Mike Tirico isn’t trying to be Black. Here’s a picture:
Yup. That guy right there is not about the Black label, or apparently any labels at all. In an interview with the New York Times, he had the following to say about race:
“Why do I have to check any box? If we live in a world where we’re not supposed to judge, why should anyone care about identifying?” He continued, “The race question in America is one that probably never produces a satisfactory answer for those who are asking the questions.”
In a conversation back in 1991 with the Post-Standard, via Bar Tool Sports, Tirico had similar race struggles. He said both his parents are White and his upbringing was with an Italian family in Queens. This is how he told it:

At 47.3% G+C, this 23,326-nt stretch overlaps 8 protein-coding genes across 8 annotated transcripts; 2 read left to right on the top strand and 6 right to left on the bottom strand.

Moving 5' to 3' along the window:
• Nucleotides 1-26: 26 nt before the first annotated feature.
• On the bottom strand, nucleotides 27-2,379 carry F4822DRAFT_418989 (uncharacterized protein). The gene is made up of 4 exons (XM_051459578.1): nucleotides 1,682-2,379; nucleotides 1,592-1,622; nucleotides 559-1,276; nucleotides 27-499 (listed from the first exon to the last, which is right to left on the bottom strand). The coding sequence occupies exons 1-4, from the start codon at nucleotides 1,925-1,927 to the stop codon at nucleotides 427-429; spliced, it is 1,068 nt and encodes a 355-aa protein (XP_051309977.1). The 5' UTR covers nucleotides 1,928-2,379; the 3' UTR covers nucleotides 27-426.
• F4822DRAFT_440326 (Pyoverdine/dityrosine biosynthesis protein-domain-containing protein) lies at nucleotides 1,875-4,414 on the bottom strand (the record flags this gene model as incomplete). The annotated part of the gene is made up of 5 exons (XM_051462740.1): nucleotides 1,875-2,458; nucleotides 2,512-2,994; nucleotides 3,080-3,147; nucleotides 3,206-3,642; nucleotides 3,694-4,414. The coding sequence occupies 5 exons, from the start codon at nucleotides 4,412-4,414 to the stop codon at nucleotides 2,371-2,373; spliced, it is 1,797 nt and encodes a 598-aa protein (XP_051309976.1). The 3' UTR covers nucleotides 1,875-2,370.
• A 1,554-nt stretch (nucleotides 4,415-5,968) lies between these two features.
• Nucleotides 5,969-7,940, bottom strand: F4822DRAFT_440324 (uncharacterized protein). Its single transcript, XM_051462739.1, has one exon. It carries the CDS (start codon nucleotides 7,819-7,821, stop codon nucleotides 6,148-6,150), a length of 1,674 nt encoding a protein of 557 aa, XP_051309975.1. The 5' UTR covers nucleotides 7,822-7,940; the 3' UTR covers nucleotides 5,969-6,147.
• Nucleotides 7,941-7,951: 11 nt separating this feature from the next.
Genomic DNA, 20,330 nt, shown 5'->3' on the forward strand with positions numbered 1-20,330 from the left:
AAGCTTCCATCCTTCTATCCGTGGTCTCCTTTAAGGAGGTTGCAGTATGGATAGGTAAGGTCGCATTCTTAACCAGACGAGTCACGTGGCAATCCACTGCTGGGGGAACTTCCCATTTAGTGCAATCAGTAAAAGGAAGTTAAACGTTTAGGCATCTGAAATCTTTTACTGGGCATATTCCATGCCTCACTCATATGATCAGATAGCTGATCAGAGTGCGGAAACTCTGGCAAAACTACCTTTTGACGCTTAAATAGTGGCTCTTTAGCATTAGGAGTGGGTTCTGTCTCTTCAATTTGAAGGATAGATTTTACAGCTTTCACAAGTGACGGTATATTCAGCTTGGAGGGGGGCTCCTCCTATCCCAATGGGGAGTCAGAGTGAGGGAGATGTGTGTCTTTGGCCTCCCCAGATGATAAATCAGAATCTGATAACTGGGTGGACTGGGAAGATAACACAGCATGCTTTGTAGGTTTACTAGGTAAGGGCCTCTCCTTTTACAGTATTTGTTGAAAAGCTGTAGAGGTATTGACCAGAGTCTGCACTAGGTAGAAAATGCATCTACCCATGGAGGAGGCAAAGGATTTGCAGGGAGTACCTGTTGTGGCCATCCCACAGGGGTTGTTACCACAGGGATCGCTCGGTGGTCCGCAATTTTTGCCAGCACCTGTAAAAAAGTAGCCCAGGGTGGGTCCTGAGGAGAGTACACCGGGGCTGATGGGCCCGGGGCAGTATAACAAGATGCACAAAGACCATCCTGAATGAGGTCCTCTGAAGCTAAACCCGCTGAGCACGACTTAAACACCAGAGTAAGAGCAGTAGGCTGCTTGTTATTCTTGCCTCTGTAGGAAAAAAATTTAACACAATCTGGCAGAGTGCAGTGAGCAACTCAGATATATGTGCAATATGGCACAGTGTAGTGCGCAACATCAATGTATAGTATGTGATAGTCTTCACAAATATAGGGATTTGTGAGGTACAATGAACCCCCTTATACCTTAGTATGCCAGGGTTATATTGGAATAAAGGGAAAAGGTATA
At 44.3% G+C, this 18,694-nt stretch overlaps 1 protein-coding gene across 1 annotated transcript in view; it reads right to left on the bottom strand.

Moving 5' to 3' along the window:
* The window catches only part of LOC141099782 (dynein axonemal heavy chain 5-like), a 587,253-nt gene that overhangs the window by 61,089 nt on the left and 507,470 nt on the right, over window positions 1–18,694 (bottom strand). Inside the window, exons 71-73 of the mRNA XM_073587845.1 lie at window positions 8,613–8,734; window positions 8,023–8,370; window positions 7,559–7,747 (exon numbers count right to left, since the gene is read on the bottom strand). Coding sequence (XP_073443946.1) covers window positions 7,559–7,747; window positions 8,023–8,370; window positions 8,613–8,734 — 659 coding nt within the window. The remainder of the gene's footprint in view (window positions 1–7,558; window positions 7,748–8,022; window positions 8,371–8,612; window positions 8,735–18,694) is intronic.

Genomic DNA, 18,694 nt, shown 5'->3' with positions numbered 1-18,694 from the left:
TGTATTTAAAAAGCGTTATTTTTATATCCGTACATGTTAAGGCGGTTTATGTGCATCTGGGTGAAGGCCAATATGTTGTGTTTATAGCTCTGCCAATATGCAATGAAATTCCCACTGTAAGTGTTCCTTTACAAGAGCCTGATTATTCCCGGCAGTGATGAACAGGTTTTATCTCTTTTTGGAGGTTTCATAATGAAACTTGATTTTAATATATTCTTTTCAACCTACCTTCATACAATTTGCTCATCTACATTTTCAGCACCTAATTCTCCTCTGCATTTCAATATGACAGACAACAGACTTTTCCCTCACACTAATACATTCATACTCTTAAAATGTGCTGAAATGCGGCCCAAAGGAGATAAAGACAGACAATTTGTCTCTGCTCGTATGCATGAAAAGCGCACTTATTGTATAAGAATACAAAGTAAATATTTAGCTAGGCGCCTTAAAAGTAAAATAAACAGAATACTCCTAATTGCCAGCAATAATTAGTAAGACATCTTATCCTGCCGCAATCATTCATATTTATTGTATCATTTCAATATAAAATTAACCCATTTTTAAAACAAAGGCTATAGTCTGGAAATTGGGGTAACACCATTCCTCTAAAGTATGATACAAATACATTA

“When people go around and say, ‘You are Black’— well, I don’t encourage it, but by the same token I don’t back off of it. If you want to call me that, that’s fine. But, you know, in my whole family, there’s nobody I know who is Black.”
He goes on to say that he’s seen photos of his father, his father’s mother, and his father’s sisters and they’re all White — the same with his mom’s side of the family. “They are all as White as the refrigerator I’m standing in front of right now,” Tirico explained. In the article, he said he would like to do a genealogical study one day to see if he had Black ancestors, but he wasn’t pressed about it. “Does it matter to me? Yeah, I’d like to find out the truth at some point, so I can answer questions for my kids,” he said. “But me? I’m living, I’m working, I’m leading an upstanding life. I don’t worry about it.”
A lot of the Internet’s reaction to Tirico’s race beliefs can be summed up in one tweet. Channeling Jay-Z‘s use of O.J. Simpson‘s line, “I’m not Black, I’m O.J.,” one user posted:
There you have it.